What Is Alcoholics Anonymous?

Alcoholics Anonymous (AA) is an international fellowship of individuals of all genders, races, religions, and socioeconomic statuses, who struggle with alcoholism and are trying to stop drinking. AA dates back to the 1930s and is guided by 12 steps that members work through to achieve and maintain sobriety. Members attend meetings, their identities are kept anonymous, and they pair up with sponsors who have already worked through the 12 steps. AA and other 12-step programs are helpful for individuals with any type of chemical dependency, and are often most effective when combined with evidence-based treatment.

Alcoholics Anonymous, or AA as it is more commonly known, is a group of people working together on sobriety. There is no official membership in AA; it is simply open to anyone who “has a desire to stop drinking.” AA describes itself as “nonprofessional, self-supporting, multiracial, and apolitical.” The idea is to provide an anonymous and supportive environment for people who struggle with drinking and want to make positive changes. Meetings are available in most locations in the U.S. and many throughout the world.

Using AA as a treatment for alcohol use disorder is based on following 12 steps, which include a spiritual or religious element. Other treatment programs have used the 12-steps or altered them to fit different needs. Some people use AA alone to manage addictions, while others use it in recovery after residential treatment or as an adjunct to medical care and therapy. When individuals join 12-step programs like AA, they build a social graph, or support group, of other individuals who share their goal of sobriety. Changing the group of people that you interact with —from other drinkers to non-drinkers—has been shown to significantly improve recovery outcomes.

The History of AA

Alcoholics Anonymous was founded by two men who struggled with drinking in the 1930s: Bill Wilson and Robert Smith. Wilson was struggling through a third detox in 1934 and was in a financial hole. He was visited by a friend, Ebby Thacher, who had given up drinking after joining the Oxford group (a predecessor to AA), and embracing religion. His friend tried to get him to stop drinking by accepting God, but Wilson resisted. Finally, he did and also gave up drinking following the tenets of the Oxford Group, many of which were adapted for the AA program.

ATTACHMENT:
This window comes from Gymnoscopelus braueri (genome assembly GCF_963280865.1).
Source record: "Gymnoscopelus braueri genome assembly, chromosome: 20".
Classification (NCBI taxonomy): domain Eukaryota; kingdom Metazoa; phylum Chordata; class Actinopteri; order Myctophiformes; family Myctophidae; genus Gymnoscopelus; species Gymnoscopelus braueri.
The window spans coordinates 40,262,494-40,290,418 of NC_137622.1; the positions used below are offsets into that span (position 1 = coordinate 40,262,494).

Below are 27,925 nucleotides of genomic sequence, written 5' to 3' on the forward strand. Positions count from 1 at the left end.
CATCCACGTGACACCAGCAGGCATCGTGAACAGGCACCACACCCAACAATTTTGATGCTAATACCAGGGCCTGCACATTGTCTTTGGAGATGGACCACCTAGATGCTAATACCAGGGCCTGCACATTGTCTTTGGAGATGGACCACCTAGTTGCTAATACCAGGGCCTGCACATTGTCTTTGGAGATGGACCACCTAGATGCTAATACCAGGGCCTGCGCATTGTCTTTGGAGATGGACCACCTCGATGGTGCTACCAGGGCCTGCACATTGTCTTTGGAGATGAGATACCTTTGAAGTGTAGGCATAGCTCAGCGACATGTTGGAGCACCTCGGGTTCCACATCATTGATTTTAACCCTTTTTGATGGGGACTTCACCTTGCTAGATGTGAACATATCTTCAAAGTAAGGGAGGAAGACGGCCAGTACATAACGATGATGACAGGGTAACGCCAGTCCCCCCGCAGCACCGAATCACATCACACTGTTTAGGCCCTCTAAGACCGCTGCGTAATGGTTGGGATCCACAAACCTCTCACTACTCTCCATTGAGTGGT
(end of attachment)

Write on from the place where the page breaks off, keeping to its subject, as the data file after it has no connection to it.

Wilson met Smith in 1935 and helped him stop drinking. Smith is known today to AA members as Dr. Bob and Wilson as Bill W. Together they created AA with the desire to start a larger sobriety movement. Wilson wrote the book Alcoholics Anonymous, also known as the Big Book, which includes the now-famous 12-steps. AA grew rapidly in the 1940s and beyond with support of the media and medical and religious organizations, and after high-profile people spoke out about how much it helped them get sober.

The 12-Steps

The foundation of AA is working through the 12-steps. When Bill W. and Dr. Bob founded Alcoholics Anonymous, they intentionally allowed groups to make their own rules and procedures, as long as they generally followed the steps as well as a set of 12 traditions, which include things like not discriminating, being self-supported and not relying on donations, and protecting anonymity. The 12-steps of AA, according to the Big Book are:

  1. Admitting powerlessness over alcohol and that life has become unmanageable
  2. Believing in a higher power that can restore sanity
  3. Making a decision to turn life and will over to God
  4. Making a moral inventory of one’s life and choices
  5. Admitting to God, oneself, and others how one has been wrong
  6. Being ready to let God remove these defects
  7. Asking God to remove one’s shortcomings
  8. Making a list of people harmed while drinking
  9. Making amends to those people, except in cases in which it would cause more harm
  10. Continuing to take a personal and moral inventory and making amends as needed
  11. Using prayer and meditation to improve contact with and knowledge of God
  12. Taking the message to other alcoholics and helping them

Ready to Stop Drinking?

We Can Help!

Alcoholics Anonymous Meetings